Now that the measles outbreak in the Democratic Republic of Congo (DR Congo) has killed more than 3,500 people just this year, hundreds of thousands of children are going to be targeted for vaccination.
The World Health Organization (WHO) and the Congolese government have said it should take just over a week to carry out the emergency intervention, which aims to target more than 800,000 children.
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The WHO has called the outbreak the world’s largest and fastest moving epidemic; it has claimed more lives this year among the Congolese people than Ebola has.
Measles is a highly infectious, untreatable viral disease that can lead to severe health complications, including lung and brain infections. The only way to combat it is through vaccination and by treating symptoms in the hope that a person will be able to survive and stay strong long enough to clear the virus.
The epidemic is the deadliest yet in the Democratic Republic of Congo (DR Congo)
The measles epidemic, which was announced in the DR Congo on the 10th June, is the deadliest one the country has had to face since 2011. Between the start of 2019 and early August, the virus has infected more than 145,000 people and killed 2,758. Now the death toll has risen to more than 3,500.
Unlike the Ebola epidemic in the east of the country which has attracted the attention of multiple organization and hundreds of million dollars in aid, only US$2.5 million of the US$8.9 million needed for the Health Cluster response plan has so far been raised.
Furthermore, getting vaccines to the places where children need them presents a huge challenge. The vaccines need to be kept at a specific temperature, which means setting up a “cold chain,” that includes refrigerators, generators, fuel, fast transportation, and a maintenance system.
Pierre Van Heddegem, Field Coordinator of Médecins Sans Frontières (MSF) measles emergency team, says many regions do not receive the necessary support, despite the evident need.
Two months after the official declaration and few weeks before the start of the school year, the measles epidemic shows no signs of slowing down. In fact, since July the epidemic has worsened, with a rise in new cases reported in several provinces.”
Karel Janssens, MSF Head of Mission in DR Congo
Deaths from measles have overtaken Ebola
Measles has a much lower mortality rate than Ebola (about 2% versus 60%), but there have been more than 165,000 suspected cases of measles and more than 3,500 fatalities since the beginning of 2019.
This alarming number of fatalities is far higher than that for Ebola. In the week ending August 11th, 5,600 measles cases had been reported and 141 people had died. This compares with only 63 Ebola cases and 45 deaths, meaning that measles is killing about three times more people than Ebola is every week.
Measles has spread to every province in the DR Congo
Despite previous rounds of immunization, measles has now across the whole of the DR Congo, partly due to a lack of routine access to healthcare facilities and vaccinations.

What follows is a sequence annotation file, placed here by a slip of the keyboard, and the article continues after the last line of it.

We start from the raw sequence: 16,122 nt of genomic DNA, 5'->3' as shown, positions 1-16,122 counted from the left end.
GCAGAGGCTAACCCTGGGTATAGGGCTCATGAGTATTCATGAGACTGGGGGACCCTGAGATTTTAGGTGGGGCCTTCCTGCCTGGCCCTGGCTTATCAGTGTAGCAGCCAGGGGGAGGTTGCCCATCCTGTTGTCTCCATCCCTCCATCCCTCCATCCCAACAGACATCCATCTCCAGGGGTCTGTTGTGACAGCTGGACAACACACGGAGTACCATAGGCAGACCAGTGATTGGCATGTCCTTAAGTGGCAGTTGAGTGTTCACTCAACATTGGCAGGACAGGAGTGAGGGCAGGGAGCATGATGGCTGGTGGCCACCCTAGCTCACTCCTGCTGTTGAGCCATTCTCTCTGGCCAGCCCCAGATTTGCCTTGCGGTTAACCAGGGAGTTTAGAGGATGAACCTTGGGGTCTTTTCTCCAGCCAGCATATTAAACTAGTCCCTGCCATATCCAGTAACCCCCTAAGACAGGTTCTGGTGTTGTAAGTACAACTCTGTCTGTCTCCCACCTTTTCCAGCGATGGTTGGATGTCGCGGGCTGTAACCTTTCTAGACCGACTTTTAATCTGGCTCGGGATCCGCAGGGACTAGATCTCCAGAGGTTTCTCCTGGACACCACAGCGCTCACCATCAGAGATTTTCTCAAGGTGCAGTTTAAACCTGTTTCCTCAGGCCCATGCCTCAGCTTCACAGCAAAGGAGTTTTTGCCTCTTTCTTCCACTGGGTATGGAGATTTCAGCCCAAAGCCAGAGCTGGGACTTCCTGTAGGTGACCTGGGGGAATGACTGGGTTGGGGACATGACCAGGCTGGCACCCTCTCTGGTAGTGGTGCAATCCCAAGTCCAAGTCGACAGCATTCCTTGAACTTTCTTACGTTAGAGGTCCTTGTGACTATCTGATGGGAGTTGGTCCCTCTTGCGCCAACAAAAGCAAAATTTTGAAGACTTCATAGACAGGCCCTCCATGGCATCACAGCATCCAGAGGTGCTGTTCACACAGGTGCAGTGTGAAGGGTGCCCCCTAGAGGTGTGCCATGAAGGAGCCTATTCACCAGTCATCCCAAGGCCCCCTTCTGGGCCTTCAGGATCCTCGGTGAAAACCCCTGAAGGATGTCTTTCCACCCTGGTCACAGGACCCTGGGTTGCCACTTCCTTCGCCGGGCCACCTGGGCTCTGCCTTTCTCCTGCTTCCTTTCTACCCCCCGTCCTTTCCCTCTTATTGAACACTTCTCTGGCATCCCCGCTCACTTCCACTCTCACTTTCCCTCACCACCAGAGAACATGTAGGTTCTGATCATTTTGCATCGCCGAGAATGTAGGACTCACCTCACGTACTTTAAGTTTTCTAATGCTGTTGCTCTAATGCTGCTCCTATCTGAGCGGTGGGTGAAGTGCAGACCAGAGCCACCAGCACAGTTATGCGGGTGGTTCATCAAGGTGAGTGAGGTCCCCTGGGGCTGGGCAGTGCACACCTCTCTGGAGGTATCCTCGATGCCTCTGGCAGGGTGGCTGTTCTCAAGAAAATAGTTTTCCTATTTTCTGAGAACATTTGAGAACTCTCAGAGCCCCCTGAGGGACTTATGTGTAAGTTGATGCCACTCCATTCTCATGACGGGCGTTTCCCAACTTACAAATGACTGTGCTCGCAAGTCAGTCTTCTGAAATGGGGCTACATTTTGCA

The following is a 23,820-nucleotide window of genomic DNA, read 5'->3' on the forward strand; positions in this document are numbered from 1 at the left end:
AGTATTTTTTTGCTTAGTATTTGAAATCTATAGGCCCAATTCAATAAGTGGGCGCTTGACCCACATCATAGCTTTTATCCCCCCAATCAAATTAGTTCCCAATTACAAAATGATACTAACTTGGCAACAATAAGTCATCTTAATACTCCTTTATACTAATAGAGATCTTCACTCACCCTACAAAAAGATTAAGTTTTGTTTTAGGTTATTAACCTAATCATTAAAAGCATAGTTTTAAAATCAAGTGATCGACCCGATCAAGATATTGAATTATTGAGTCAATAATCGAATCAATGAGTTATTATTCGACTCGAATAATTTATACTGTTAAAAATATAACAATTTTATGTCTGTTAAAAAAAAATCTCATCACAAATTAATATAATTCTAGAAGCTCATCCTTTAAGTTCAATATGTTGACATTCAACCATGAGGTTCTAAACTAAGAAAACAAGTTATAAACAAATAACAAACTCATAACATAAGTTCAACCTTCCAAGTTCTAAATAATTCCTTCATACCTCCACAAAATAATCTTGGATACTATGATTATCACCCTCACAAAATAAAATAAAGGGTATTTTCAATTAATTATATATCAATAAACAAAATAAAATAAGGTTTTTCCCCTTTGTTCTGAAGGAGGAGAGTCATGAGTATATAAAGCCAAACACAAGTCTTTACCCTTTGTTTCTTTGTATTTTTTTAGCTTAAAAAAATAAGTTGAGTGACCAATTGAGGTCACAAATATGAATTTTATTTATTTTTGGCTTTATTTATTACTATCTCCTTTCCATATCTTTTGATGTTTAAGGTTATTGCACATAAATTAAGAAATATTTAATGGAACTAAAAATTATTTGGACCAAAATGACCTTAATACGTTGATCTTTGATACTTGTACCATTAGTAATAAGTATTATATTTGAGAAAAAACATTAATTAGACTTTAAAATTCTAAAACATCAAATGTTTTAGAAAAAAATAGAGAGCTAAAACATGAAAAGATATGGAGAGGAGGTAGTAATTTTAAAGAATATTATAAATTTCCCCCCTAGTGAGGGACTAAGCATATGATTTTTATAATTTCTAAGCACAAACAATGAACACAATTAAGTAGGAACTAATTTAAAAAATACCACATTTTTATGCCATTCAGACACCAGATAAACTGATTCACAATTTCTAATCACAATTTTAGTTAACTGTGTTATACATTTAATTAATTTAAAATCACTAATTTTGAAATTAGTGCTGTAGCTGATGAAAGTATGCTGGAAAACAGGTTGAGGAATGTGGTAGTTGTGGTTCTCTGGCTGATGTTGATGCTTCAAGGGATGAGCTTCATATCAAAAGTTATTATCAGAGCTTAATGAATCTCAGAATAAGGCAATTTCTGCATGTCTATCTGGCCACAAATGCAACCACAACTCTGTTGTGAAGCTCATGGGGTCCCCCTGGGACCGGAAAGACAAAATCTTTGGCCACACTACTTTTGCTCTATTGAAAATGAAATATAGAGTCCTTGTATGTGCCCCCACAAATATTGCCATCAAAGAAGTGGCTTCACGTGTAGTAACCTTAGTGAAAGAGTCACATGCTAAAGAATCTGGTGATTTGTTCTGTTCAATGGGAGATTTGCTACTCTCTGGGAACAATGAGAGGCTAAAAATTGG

Cases of measles have been reported in every one of the country’s 26 provinces, all of which are struggling to control the outbreak.
The DRC is experiencing a dire situation because too many children were missed by routine immunisation. The outbreak] is deadly because the case management is not there.”
Deo Nshimirimana, WHO Representative
Nshimirimana also says the resources to prevent the disease and deaths form the disease are lacking, meaning measles is very deadly in the country. Even the best of efforts to prevent measles are not enough without the resources and supplies that are needed to manage the infection.
The WHO says the new campaign will aim to vaccinate about 825,000 children in 24 of the provinces over a period of nine days.
According to a statement by the agency, "As of 17 September, a total of 183,837 suspected measles cases (5,989 confirmed) had been reported in 192 of the 519 health zones nationwide, including 3,667 deaths - which exceeds the number of deaths due to Ebola. Nearly all the deaths have been children.”
Insecurity and distrust are not helping
In the East of the country, Ebola has caused more than 2,100 deaths since August last year and is the second-largest recorded outbreak of the disease. The largest epidemic ravaged parts of West Africa between 2014 and 2016, killing more than 11,000 people.
One of the reasons the country has struggled to control the outbreak is people’s insecurity and suspicious attitude towards treatment.
The people in many local communities do not trust medical workers, a problem that stems from years of conflict and regional isolation.
In some parts of the country, the distrust has previously led to locals acting violently towards what they perceive as “wealthy” and “foreign” humanitarian aid workers. This resulted in many healthcare facilities being closed, which stalled the containment response for both Ebola and measles.
Owing to a combination of rumors about Ebola being fabricated, conspiracies surrounding immunization programs and deeply rooted cultural beliefs, the challenges in getting aid to the people who need it do not seem to be ending any time soon.